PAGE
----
The current cinematic landscape is calling for more remakes and reboots than the human mind can tolerate. A simple request for modern film studios: if a lack of originality is now mandated, can we at least have films that are inspired by classics instead of being just cheap knockoffs of them?

Open Road Films attempts to be a solution by creating an original film based on 1970s-style action shoot-’em-ups. By original, of course, you would have to omit that Joe Carnahan is the writer and director of this film and most of his movies are styled the same way. In what is usually a page out of Netflix’s book, “Copshop” takes an ensemble cast of notable actors and places a relatively unknown star in the lead role in an attempt to create a new star by proxy.

Actress Alexis Louder, whose most notable credit comes from HBO’s short-lived “Watchmen” reboot, doesn’t have many big-screen roles on her resume. But with action stars Frank Grillo and Gerard Butler by her side, Louder looks to make an impact in an insane story about a marked man in a police station, and how no one is safe until his contract is cashed.

The Story: “Copshop” begins with a normal night for the Creek City PD as rookie officer Valerie Young (Louder) responds to an on-site riot during which she gets sucker-punched by a two-timing hustler named Teddy (Grillo) who is looking to get himself out of some serious trouble.

Thinking that he is safe inside a police headquarters, hitman Bob Viddick (Butler) follows Teddy into prison by faking a DUI hoping to get into his cell and complete his mission. Viddick’s mission to take out Teddy doesn’t go according to plan, which opens the door for a rival assassin to finish the job, causing complete mayhem in the process.

With no backup in sight, dirty cops on the payroll and a determined killer on their heels, a cop, a killer and a con man have no choice but to rely on each other if they plan on surviving until morning.

Bright Spots: Those who are familiar with films such as “Smokin’ Aces,” “The A-Team” and “The Grey” will see a lot of similarities with “Copshop” because they were all directed by Joe Carnahan, who has a knack for colorful characters, uberviolence and over-the-top action.

Frank Grillo is a two-timing con man in “Copshop.” (Courtesy of Open Road Films)
Frank Grillo is a two-timing con man in “Copshop.” (Courtesy of Open Road Films)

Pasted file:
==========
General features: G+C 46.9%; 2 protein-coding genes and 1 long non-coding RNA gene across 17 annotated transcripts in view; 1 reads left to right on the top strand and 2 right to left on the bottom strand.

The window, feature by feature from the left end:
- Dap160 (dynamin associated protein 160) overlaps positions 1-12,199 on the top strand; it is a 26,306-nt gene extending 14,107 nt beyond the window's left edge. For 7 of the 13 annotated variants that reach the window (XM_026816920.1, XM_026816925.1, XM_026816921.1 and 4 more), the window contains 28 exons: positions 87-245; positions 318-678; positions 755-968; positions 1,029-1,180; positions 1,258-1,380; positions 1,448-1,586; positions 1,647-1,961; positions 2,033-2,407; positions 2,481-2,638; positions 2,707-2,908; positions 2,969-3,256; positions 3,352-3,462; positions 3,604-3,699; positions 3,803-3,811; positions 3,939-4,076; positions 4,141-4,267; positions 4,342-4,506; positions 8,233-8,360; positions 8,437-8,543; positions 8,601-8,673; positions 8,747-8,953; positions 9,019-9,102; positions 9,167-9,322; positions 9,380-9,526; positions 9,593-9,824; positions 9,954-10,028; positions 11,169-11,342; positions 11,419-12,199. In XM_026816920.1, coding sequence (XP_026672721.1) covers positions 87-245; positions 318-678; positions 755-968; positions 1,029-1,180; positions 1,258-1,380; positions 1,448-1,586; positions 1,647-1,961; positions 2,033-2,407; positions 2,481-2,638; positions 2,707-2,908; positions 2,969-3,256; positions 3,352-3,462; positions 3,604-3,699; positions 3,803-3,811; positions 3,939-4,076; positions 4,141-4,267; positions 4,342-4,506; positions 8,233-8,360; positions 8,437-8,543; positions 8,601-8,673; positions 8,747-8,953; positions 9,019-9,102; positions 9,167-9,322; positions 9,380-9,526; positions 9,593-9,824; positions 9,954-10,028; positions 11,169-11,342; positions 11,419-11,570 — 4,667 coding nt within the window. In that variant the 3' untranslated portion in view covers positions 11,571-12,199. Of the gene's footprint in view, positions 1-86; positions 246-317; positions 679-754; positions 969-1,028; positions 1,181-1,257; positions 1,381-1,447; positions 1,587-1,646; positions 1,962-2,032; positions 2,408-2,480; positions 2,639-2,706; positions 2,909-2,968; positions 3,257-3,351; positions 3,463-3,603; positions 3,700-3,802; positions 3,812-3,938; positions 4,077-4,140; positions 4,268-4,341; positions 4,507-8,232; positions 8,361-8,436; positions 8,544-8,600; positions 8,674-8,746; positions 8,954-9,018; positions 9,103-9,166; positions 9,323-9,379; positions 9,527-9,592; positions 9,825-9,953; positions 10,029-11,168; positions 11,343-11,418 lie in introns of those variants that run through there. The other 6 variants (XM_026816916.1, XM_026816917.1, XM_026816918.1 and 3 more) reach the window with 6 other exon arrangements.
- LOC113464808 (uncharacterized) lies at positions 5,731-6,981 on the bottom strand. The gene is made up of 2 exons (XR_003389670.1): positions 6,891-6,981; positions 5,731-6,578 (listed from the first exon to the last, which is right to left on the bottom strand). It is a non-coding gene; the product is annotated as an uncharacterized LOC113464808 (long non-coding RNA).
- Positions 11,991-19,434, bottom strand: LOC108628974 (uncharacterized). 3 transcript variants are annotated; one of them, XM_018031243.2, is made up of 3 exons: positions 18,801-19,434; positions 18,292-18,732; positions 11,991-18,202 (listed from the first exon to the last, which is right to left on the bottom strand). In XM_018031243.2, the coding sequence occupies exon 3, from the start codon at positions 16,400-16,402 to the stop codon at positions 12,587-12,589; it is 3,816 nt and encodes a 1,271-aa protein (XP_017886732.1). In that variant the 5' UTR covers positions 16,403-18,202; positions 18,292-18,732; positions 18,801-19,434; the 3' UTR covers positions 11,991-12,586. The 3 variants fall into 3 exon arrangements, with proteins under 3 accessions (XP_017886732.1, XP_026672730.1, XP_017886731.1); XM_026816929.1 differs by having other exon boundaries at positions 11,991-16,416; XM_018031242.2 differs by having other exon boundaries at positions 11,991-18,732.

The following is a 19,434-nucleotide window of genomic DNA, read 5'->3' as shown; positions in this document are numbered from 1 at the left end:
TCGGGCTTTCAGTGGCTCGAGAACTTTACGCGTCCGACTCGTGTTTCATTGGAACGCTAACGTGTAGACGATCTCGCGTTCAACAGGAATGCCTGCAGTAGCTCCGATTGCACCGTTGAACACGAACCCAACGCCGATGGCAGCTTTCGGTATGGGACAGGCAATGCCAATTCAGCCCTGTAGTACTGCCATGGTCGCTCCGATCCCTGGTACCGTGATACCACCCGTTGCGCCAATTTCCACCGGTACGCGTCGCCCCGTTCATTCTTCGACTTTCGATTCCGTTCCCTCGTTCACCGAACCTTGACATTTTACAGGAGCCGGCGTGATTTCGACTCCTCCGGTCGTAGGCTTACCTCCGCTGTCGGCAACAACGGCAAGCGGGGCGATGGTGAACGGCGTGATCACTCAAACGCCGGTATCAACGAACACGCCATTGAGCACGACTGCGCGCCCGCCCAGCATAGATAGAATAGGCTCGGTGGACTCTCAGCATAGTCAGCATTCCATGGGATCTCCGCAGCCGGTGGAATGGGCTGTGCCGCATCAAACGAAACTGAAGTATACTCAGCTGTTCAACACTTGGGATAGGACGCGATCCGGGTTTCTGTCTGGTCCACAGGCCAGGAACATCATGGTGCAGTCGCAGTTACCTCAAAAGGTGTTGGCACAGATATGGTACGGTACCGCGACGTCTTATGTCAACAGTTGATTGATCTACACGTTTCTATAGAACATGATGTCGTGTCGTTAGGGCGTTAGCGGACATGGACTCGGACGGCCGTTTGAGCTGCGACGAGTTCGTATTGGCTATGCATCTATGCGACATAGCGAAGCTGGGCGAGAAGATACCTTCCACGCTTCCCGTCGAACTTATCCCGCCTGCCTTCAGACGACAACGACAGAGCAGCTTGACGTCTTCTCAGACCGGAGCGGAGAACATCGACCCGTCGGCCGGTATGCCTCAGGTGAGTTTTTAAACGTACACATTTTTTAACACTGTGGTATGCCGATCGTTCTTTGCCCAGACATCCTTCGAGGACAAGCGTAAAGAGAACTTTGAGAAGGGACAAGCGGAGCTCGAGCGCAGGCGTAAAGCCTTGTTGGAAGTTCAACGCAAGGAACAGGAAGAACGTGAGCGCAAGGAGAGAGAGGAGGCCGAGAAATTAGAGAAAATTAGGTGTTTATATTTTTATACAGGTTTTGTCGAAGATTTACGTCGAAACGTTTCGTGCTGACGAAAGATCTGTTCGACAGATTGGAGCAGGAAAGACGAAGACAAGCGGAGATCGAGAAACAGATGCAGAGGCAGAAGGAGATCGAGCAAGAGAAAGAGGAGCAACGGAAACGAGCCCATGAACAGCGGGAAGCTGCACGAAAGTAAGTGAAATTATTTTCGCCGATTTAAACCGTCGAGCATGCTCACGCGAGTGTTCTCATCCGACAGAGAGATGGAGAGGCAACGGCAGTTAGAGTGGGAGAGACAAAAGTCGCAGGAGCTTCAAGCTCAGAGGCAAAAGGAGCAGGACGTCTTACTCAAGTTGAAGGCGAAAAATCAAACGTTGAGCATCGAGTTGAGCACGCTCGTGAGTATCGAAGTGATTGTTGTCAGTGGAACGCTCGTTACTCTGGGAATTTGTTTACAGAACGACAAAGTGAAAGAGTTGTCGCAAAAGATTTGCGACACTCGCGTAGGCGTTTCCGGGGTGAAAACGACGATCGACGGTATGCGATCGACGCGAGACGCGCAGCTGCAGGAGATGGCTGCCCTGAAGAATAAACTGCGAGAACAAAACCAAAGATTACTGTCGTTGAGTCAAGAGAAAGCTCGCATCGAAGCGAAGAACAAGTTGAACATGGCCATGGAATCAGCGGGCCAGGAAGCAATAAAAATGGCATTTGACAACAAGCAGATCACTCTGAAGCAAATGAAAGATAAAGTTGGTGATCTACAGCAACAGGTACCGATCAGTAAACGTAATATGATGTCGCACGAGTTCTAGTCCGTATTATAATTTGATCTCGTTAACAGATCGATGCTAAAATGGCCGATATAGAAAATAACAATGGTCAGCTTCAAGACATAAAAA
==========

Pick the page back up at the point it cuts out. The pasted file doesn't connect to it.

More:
The secondary characters are completely over the top, but considering the canvas of the film, their performances work. Grillo and Butler are noticeable faces who spend most of their screen time eating up the scenery with dialogue and character building. Grillo, who sports a hilarious man bun, navigates a thin line of gray between hero and villain in a film with very few heroes.

The movie starts getting fun when Toby Huss, who plays Anthony Lamb, enters the film as the psychopathic Southern hitman who kills for fun and has no line he won’t cross. The movie’s tempo changes when Lamb begins to run throughout the film like a one-man army, and the tone shifts to survival in the best way. Lamb is a show stealer, but his performance magnifies the shortcomings of others.

Weak Spots: Louder is pretty solid in the film, but in a cast of colorful characters, her performance is the least gripping. “Copshop” presents Louder as a hard-nosed cop reminiscent of Danny Glover’s Murtaugh in the “Lethal Weapon” movies. But while the script gives Louder lines to sound like she is just as tough as the boys, you never truly believe them. A cop this young wouldn’t normally be this jaded, which makes it hard to buy her performance as believable despite the fact she has a pretty sweet gun… for a rookie.

Alexis Louder is Valerie Young, a hard-nosed rookie cop in a sea of criminals in “Copshop.” (Courtesy of Open Road Films)
Alexis Louder is Valerie Young, a hard-nosed rookie cop in a sea of criminals in “Copshop.” (Courtesy of Open Road Films)

The premise that a police headquarters — even in a small Nevada town — could be under complete siege for an entire night with no one in the outside world noticing is completely ridiculous. But the film never asks you to take it seriously. As far as the story goes, most of the backstory behind our characters is incomplete. The film doesn’t bother to tie up loose ends because the goal is to explain why they are at the prison, and anything after that won’t be important once the bullets start flying.

The Takeaway: Carnahan’s throwback style makes “Copshop” feel fresh; the action is fun, and the characters are memorable. If Open Road Films delivers a sequel — which the film teases — it will be a welcome high-octane ride.

See or Skip: “Copshop” is a relentlessly entertaining shoot-’em-up film with B-movie style and charisma.

Edited by Stan Chrapowicki and Kristen Butler

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